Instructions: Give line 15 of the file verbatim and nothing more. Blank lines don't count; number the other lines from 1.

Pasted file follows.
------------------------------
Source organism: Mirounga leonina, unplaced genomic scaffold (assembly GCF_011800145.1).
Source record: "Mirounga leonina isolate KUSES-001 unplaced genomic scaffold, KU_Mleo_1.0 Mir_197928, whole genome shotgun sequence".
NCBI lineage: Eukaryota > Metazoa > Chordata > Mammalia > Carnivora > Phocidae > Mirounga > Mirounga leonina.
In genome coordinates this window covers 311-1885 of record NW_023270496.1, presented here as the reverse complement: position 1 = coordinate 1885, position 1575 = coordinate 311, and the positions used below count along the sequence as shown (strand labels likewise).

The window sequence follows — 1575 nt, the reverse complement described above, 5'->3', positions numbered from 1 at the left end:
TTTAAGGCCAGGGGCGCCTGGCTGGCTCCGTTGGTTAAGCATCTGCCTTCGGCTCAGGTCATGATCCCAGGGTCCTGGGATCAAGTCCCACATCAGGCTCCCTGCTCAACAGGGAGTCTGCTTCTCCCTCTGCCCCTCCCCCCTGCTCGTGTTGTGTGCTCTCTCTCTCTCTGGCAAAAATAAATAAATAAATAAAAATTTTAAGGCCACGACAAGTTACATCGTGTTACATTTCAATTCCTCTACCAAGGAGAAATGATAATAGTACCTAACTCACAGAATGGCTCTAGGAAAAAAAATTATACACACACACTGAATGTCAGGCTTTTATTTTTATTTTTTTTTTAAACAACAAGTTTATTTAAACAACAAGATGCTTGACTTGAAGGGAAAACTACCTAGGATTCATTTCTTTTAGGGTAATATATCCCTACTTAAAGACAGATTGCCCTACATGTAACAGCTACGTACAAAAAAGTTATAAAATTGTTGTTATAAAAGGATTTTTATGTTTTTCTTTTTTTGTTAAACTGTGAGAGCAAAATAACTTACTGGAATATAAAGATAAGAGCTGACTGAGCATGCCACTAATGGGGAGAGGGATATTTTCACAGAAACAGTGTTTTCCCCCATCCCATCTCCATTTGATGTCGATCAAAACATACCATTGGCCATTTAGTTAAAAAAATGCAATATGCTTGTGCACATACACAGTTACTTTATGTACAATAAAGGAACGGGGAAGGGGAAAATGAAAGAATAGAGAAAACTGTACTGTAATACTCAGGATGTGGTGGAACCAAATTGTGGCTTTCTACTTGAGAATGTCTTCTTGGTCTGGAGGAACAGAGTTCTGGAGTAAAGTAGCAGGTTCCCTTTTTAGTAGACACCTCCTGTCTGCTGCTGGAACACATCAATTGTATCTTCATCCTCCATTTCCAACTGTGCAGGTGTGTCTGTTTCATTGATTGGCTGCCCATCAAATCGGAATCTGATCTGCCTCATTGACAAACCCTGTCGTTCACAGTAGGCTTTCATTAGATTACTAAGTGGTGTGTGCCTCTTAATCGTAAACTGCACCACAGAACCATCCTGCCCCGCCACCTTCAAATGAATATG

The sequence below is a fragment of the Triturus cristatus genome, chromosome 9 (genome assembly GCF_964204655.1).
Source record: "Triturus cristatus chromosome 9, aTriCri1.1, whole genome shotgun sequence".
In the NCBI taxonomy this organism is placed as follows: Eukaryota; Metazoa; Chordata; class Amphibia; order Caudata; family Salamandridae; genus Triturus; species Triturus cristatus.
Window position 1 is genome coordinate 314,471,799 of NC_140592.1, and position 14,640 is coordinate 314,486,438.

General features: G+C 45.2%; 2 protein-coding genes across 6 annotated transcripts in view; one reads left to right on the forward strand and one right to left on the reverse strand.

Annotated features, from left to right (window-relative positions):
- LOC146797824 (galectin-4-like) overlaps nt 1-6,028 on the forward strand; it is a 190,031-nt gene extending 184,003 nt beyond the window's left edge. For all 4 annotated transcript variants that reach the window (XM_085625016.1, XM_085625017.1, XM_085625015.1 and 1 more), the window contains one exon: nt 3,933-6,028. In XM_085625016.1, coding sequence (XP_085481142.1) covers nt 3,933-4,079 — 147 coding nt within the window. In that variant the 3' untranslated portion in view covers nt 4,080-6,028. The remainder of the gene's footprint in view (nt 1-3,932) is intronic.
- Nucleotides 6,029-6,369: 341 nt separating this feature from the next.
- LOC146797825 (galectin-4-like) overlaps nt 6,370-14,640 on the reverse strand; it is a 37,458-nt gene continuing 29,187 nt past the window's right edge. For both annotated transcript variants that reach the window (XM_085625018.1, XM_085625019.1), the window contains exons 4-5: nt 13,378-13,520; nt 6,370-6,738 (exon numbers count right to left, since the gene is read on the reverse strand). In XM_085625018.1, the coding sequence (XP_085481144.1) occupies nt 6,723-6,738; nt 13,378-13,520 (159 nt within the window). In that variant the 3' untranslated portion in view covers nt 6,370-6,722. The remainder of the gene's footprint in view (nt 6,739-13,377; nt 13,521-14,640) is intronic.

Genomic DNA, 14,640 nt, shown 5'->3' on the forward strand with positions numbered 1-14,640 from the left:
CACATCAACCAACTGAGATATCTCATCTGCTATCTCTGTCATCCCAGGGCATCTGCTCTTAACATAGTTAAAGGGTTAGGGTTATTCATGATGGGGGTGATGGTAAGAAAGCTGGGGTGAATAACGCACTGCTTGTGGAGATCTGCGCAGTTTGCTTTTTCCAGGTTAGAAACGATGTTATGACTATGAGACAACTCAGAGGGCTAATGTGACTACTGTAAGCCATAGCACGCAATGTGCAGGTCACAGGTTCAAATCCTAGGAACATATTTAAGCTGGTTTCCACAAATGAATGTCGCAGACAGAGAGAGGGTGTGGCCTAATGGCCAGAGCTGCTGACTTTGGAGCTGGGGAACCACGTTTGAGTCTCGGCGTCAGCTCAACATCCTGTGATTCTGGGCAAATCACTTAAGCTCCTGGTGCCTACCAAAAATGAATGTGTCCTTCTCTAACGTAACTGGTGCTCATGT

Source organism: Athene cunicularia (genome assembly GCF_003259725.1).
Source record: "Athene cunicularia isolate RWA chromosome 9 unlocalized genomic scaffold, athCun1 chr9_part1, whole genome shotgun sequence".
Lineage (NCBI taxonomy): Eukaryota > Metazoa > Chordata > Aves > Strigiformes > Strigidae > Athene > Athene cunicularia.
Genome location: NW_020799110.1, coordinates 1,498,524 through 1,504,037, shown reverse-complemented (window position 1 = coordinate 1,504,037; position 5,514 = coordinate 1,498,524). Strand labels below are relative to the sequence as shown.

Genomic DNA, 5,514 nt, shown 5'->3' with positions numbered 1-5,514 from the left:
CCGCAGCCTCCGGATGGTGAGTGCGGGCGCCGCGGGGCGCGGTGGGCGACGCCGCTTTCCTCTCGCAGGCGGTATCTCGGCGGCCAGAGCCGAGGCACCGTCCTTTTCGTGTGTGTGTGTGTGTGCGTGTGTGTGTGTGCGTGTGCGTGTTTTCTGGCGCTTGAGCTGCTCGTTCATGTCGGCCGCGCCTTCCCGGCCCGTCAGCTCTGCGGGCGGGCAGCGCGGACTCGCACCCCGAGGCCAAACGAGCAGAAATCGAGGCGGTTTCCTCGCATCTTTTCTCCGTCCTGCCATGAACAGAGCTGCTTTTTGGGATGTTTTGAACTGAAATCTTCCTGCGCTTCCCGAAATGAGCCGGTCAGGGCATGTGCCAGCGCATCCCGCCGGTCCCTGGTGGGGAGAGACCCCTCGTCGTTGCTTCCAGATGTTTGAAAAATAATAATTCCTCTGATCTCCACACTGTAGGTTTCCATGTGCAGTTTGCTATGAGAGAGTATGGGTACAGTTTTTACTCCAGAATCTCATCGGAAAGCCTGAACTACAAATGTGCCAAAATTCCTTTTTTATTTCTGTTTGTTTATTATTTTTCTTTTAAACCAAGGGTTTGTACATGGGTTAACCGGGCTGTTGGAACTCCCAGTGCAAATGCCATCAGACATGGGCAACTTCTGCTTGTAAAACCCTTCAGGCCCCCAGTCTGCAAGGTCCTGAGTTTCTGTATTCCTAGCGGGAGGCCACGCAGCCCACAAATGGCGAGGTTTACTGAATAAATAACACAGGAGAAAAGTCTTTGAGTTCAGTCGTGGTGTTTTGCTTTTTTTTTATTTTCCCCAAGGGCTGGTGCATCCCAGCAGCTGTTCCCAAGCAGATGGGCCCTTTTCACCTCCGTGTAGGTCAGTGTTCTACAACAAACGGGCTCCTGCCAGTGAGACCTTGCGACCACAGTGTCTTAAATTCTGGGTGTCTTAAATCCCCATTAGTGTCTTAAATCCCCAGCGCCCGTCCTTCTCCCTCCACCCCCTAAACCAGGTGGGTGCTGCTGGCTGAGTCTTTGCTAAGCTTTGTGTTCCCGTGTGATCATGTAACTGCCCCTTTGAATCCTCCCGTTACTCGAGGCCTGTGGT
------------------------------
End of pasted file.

- LOC146797825 (galectin-4-like) overlaps nt 6,370-14,640 on the reverse strand; it is a 37,458-nt gene continuing 29,187 nt past the window's right edge. For both annotated transcript variants that reach the window (XM_085625018.1, XM_085625019.1), the window contains exons 4-5: nt 13,378-13,520; nt 6,370-6,738 (exon numbers count right to left, since the gene is read on the reverse strand). In XM_085625018.1, the coding sequence (XP_085481144.1) occupies nt 6,723-6,738; nt 13,378-13,520 (159 nt within the window). In that variant the 3' untranslated portion in view covers nt 6,370-6,722. The remainder of the gene's footprint in view (nt 6,739-13,377; nt 13,521-14,640) is intronic.